In the driver's seat beside her, Kipruget Korso—known to all as Kip—squints up at the descending fires. He is Deputy Administrator and Dameii Guardian-Liaison, as well as Cory's mate.

Cory's brown eyes slide sideways to him, and she smiles. Kip is the handsomest man she's ever seen, a fact of which he seems quite unaware.

He's a few years younger than she, with all the ingredients of the ideal Space Force recruiting ad—big, lean frame, a tanned, aquiline face with merry gray eyes of transparent sincerity, a warm, flashing grin, and a mop of black curls. She had mistaken him for some kind of showperson when they'd first met. That was over a decade back, during the last Demob. She'd been looking for Federation service on some unpeopled planet, and so, it turned out, was Kip. She was a bit disconcerted when this glorious specimen was assigned as her deputy, until other Spacers told her of his real war record.

And then it had turned out that they'd also both been looking for somebody like each other; they'd declared a Mateship in their first year on Damiem. The end of their second Mateship had come and gone a couple of years back, but out here, a hundred light-minim from the nearest FedBase, they'd simply gone on being mated.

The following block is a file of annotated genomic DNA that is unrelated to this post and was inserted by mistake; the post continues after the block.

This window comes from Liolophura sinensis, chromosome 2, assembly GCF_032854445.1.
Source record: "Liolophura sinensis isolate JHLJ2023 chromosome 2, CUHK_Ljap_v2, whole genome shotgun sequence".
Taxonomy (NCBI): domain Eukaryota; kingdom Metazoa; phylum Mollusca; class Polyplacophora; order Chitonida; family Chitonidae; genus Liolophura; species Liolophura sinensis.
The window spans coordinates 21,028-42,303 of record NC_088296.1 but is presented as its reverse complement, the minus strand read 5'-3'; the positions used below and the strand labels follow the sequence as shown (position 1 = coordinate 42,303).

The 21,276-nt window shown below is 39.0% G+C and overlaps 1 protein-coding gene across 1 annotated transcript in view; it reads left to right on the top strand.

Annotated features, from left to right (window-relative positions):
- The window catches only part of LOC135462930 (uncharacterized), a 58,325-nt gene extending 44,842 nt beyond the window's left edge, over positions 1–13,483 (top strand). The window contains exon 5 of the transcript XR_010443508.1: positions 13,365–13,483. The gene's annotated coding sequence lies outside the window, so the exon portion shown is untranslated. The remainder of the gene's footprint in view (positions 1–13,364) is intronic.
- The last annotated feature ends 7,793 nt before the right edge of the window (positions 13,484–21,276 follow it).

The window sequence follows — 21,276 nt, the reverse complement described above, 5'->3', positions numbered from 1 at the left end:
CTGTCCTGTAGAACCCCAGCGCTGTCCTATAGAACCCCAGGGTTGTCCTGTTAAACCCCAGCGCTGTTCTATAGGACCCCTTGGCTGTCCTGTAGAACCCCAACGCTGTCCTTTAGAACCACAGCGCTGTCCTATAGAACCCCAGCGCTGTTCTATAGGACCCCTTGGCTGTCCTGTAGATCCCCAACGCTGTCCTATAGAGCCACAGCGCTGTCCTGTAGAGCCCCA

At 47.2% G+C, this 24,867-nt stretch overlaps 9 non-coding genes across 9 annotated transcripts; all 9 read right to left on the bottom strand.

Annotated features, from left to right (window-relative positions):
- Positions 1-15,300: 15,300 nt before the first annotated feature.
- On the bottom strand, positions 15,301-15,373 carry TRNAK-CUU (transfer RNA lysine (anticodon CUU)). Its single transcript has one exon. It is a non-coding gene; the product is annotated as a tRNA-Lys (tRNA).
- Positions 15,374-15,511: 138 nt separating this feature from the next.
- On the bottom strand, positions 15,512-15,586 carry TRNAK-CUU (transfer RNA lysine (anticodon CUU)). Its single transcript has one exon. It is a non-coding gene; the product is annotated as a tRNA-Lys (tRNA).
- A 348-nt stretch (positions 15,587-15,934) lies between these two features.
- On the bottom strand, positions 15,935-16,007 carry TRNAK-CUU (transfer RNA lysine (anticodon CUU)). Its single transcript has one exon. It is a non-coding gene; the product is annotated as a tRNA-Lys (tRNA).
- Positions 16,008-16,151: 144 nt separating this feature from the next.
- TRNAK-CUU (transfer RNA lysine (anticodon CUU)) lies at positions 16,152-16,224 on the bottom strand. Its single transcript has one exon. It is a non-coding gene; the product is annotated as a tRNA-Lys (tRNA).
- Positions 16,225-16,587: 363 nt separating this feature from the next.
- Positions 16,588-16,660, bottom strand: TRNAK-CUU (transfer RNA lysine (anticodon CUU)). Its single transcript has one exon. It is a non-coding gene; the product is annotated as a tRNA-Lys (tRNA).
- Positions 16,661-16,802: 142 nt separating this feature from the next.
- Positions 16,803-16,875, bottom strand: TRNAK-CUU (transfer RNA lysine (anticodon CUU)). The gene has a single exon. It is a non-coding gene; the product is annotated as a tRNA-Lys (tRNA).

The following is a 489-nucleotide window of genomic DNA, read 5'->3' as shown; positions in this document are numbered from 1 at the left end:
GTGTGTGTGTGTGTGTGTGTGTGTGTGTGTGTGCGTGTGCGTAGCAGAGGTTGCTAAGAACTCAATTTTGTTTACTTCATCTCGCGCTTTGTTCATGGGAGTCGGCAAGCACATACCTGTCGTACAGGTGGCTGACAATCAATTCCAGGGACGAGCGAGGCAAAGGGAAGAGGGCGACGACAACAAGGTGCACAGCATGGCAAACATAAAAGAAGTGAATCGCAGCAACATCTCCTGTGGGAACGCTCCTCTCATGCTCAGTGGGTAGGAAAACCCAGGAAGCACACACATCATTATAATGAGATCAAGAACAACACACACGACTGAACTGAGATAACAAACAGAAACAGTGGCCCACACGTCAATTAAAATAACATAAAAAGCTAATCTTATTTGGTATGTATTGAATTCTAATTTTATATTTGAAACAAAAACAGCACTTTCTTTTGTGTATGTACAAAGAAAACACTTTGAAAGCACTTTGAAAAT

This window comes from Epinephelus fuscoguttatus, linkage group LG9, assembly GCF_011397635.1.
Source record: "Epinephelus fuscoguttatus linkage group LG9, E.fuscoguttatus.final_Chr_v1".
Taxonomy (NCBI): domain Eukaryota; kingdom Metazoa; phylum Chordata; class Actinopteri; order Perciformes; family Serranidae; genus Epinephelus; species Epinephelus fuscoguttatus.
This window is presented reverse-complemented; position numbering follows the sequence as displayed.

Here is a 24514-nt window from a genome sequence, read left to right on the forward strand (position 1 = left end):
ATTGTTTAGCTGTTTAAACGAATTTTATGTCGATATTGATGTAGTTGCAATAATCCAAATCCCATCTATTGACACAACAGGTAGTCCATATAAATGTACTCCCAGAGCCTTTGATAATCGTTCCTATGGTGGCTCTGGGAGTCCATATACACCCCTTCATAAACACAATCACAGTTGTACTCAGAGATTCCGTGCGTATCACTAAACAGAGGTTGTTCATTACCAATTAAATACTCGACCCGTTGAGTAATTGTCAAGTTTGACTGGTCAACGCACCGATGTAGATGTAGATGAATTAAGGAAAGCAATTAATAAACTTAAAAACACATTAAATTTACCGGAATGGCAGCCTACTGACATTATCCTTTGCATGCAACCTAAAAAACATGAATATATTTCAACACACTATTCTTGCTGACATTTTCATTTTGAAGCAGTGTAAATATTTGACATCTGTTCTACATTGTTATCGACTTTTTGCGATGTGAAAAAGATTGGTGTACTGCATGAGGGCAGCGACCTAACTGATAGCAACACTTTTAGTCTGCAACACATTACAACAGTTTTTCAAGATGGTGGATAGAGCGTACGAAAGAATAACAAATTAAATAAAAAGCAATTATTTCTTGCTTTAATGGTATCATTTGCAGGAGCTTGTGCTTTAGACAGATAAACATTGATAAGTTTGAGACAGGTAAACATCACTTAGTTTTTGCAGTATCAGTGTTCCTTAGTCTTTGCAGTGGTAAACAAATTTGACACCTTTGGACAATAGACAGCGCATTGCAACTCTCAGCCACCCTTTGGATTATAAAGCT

Looking at Kip now, Cory's smile broadens. The prospect of visitors has inspired him to dig up fresh clothes; faded explorer's whites and a vermilion neckerchief. It'll be pure murder if there're any susceptible people coming, she thinks. But she can't comment, not while wearing the shorts that show off her own well-turned legs; she'd forbidden herself to wear them before, because of poor Bram.

Waiting there in Damiem's balmy, scented air, Cory's hand steals toward her mate's. But she pulls it back, remembering the man sitting miserably on her other side, who is holding himself so rigid that the jitney-bus trembles.

Doctor Balthasar Baramji ap Bye—Baram or Bram to friends—is Senior Xenopathologist and Medical Guardian of the Dameii. He's a lithe, bronzed man some years Cory's senior, with prematurely white hair and brilliant turquoise eyes. Now he is staring up at the descending shuttle with ferocious intensity.

"You sure it's the big one, Cor?" he inquires.

"Absolutely," she assures him warmly.

Kip grunts agreement. "They retrofired about a half minim early. And that reddish tinge in the exhaust is oversize ablation shielding. We only get old rocket drives out here. Burn everything. I just hope our Dameii don't decide to move away."

"Here, take the glasses, Bram." Cory thinks it will help if he can end the uncertainty fast.